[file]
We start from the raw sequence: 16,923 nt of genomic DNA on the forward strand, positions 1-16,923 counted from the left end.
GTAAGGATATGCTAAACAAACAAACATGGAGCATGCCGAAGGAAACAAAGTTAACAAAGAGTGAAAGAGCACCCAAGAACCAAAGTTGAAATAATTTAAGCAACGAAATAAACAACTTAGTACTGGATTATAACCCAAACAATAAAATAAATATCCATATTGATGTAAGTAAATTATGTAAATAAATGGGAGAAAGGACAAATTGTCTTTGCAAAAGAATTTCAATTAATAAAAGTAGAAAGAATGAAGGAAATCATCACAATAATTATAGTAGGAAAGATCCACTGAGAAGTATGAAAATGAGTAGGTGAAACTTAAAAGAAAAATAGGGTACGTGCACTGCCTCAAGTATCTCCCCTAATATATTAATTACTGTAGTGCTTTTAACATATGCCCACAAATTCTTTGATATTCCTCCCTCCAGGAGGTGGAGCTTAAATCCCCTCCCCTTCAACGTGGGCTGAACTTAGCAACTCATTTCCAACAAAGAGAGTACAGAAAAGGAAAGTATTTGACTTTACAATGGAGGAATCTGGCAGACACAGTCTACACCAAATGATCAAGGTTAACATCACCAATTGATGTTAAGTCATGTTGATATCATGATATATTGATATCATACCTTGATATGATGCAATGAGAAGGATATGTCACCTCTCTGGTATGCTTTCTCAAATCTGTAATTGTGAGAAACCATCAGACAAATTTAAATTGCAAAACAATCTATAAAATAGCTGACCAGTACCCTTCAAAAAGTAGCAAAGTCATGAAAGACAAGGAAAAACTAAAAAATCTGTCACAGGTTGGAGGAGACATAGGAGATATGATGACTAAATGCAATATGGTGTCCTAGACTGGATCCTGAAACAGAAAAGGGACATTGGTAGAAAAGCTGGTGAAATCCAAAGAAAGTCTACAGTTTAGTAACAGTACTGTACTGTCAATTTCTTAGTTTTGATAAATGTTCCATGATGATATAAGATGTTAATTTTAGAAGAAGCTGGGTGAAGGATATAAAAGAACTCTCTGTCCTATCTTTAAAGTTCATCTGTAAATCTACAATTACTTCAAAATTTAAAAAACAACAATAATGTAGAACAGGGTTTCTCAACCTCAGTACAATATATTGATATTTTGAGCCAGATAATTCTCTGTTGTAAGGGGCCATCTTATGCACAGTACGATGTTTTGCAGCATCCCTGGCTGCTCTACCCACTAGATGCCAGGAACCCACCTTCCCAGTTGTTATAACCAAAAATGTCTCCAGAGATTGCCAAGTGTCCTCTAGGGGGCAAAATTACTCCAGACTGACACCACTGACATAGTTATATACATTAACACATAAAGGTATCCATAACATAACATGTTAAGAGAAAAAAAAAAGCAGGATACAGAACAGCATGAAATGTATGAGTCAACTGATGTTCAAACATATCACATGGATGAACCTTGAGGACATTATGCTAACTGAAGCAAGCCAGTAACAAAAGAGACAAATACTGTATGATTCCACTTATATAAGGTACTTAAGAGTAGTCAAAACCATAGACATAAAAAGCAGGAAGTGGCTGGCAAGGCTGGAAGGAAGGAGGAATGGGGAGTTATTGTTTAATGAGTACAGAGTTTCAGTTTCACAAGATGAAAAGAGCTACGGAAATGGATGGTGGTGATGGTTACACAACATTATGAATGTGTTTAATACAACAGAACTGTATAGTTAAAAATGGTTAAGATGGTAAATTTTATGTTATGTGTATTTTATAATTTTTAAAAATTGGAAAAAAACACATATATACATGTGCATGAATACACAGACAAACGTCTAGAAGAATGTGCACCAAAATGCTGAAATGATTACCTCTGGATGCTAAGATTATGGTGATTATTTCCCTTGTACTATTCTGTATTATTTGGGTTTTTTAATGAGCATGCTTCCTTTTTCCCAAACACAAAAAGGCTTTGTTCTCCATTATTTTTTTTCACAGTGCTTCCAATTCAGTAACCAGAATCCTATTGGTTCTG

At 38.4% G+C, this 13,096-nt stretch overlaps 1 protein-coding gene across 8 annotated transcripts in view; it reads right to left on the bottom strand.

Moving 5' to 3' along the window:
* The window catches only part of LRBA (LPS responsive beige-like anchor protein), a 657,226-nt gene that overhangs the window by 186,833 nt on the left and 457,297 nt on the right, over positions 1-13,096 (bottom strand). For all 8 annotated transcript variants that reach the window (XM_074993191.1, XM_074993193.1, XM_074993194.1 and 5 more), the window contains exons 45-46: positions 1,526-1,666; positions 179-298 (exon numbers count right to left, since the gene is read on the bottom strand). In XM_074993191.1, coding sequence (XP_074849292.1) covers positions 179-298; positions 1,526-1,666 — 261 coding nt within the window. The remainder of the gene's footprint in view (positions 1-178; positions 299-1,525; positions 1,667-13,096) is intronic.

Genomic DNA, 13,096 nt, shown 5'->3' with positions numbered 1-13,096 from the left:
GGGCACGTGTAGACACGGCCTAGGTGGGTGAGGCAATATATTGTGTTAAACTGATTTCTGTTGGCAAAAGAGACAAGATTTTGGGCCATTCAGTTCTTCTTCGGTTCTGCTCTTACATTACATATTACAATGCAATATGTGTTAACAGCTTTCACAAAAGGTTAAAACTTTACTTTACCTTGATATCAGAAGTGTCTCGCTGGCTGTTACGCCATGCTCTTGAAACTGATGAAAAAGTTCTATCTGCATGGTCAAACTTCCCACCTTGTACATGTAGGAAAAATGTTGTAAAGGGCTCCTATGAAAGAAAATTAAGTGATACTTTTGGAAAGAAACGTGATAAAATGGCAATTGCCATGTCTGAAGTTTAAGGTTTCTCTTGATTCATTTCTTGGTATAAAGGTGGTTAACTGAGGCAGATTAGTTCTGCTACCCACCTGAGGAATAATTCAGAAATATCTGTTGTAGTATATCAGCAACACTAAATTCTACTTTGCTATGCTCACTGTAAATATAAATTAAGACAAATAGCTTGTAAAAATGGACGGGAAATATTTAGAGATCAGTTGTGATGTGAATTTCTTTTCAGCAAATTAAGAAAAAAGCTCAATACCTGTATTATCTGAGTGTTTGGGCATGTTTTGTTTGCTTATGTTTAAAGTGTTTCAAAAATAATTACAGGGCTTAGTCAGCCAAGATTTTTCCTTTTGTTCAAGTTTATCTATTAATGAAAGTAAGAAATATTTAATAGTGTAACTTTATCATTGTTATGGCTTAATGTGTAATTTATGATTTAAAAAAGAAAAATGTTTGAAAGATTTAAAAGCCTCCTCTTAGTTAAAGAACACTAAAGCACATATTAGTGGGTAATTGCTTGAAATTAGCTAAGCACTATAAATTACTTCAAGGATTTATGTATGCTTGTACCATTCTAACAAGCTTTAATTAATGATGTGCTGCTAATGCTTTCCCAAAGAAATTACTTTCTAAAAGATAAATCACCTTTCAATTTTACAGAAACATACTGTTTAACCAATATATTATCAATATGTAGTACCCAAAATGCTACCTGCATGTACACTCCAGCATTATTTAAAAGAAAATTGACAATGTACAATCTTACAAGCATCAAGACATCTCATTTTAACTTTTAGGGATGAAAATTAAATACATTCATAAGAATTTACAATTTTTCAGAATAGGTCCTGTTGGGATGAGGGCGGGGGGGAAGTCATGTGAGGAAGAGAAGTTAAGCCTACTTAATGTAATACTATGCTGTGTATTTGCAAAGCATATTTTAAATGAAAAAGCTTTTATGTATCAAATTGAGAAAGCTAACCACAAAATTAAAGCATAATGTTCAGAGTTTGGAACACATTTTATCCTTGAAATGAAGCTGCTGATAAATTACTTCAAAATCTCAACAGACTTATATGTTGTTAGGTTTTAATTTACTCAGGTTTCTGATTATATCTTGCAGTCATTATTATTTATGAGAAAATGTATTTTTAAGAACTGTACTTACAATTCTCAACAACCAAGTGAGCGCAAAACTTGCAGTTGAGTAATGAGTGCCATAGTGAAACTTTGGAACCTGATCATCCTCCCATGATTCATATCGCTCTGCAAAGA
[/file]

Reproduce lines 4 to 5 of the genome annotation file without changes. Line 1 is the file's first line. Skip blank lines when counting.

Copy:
Moving 5' to 3' along the window:
* The window catches only part of LRBA (LPS responsive beige-like anchor protein), a 657,226-nt gene that overhangs the window by 186,833 nt on the left and 457,297 nt on the right, over positions 1-13,096 (bottom strand). For all 8 annotated transcript variants that reach the window (XM_074993191.1, XM_074993193.1, XM_074993194.1 and 5 more), the window contains exons 45-46: positions 1,526-1,666; positions 179-298 (exon numbers count right to left, since the gene is read on the bottom strand). In XM_074993191.1, coding sequence (XP_074849292.1) covers positions 179-298; positions 1,526-1,666 — 261 coding nt within the window. The remainder of the gene's footprint in view (positions 1-178; positions 299-1,525; positions 1,667-13,096) is intronic.